Florida Abortion Law Heads To State Supreme Court

The Florida Supreme Court last week heard oral arguments in a challenge over whether a proposed ballot measure to enshrine abortion in the state constitution can appear on the ballot in November’s election, NBC News reported.

An abortion rights group led the effort to collect the necessary number of signatures on a petition to place the measure on the ballot. After Florida officials announced that the proposed amendment would appear on the November ballot, Florida Attorney General Ashley Moody challenged the move arguing that the language in the ballot measure was deliberately misleading.

Under state law, the Florida Supreme Court must review the language of any citizen-driven constitutional amendment proposal before it can be placed on the ballot.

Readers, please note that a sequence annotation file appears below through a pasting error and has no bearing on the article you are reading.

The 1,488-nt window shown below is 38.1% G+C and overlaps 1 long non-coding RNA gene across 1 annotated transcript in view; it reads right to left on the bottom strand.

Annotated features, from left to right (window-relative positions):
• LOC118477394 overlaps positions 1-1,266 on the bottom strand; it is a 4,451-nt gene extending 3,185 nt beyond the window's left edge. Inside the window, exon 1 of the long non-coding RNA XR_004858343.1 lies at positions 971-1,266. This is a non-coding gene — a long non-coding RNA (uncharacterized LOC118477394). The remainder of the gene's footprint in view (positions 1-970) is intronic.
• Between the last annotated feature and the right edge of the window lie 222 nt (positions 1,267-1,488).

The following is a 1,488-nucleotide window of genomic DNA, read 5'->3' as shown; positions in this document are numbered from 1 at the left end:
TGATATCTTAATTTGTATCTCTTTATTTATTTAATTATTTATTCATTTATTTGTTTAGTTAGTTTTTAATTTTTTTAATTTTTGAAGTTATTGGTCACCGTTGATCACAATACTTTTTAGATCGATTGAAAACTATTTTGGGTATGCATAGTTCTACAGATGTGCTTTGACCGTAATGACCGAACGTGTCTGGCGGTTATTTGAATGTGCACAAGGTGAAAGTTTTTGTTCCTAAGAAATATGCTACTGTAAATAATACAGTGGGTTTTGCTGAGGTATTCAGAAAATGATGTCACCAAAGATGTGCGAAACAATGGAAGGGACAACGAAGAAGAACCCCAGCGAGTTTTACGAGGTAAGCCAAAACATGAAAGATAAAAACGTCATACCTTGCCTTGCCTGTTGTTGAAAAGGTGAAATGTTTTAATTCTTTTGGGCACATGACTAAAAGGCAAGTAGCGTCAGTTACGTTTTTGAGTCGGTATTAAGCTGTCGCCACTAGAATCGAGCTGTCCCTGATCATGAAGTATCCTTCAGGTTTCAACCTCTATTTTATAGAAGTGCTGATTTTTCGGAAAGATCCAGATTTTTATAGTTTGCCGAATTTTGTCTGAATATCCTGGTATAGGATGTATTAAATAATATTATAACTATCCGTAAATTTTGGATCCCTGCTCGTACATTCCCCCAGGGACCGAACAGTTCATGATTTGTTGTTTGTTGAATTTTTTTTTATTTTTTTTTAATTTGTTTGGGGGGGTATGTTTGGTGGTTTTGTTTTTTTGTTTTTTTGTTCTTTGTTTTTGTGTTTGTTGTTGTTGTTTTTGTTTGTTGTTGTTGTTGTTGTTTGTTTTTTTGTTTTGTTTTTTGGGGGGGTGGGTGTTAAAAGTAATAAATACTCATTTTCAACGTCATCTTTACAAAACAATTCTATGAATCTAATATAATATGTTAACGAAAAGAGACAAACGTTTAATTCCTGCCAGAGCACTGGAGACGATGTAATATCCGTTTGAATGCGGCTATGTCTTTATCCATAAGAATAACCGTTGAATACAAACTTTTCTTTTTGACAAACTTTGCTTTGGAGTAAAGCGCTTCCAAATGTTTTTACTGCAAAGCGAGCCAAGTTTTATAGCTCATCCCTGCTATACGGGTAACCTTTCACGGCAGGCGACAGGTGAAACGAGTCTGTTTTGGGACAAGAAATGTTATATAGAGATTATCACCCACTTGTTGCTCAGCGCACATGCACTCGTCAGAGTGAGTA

Attorney General Moody urged the state’s high court to keep the measure off the ballot entirely, arguing that the effort was designed to “hoodwink” voters.

Throughout oral arguments, the justices grilled the attorneys representing the pro-abortion group that spearheaded the effort, often suggesting that the language was too far-reaching.

The justices also pointed out that the ballot proposal failed to make it clear that the amendment was specifically designed to protect abortion in the state. They questioned whether the language adequately defined “viability” or made it clear to votes what the legal ramifications would be if the measure passed.

The Florida Supreme Court has until April 1 to either approve or reject the proposed language of the ballot measure.

In Florida, abortion is currently legal during the first 15 weeks of pregnancy. The state enacted a 6-week abortion limit last year but that law remains blocked due to court challenges. If the proposed pro-abortion amendment appears on the November ballot and passes, it would nullify both the 6-week and 15-week laws by making abortion a “right” until around the 24th week of pregnancy or when a fetus is viable.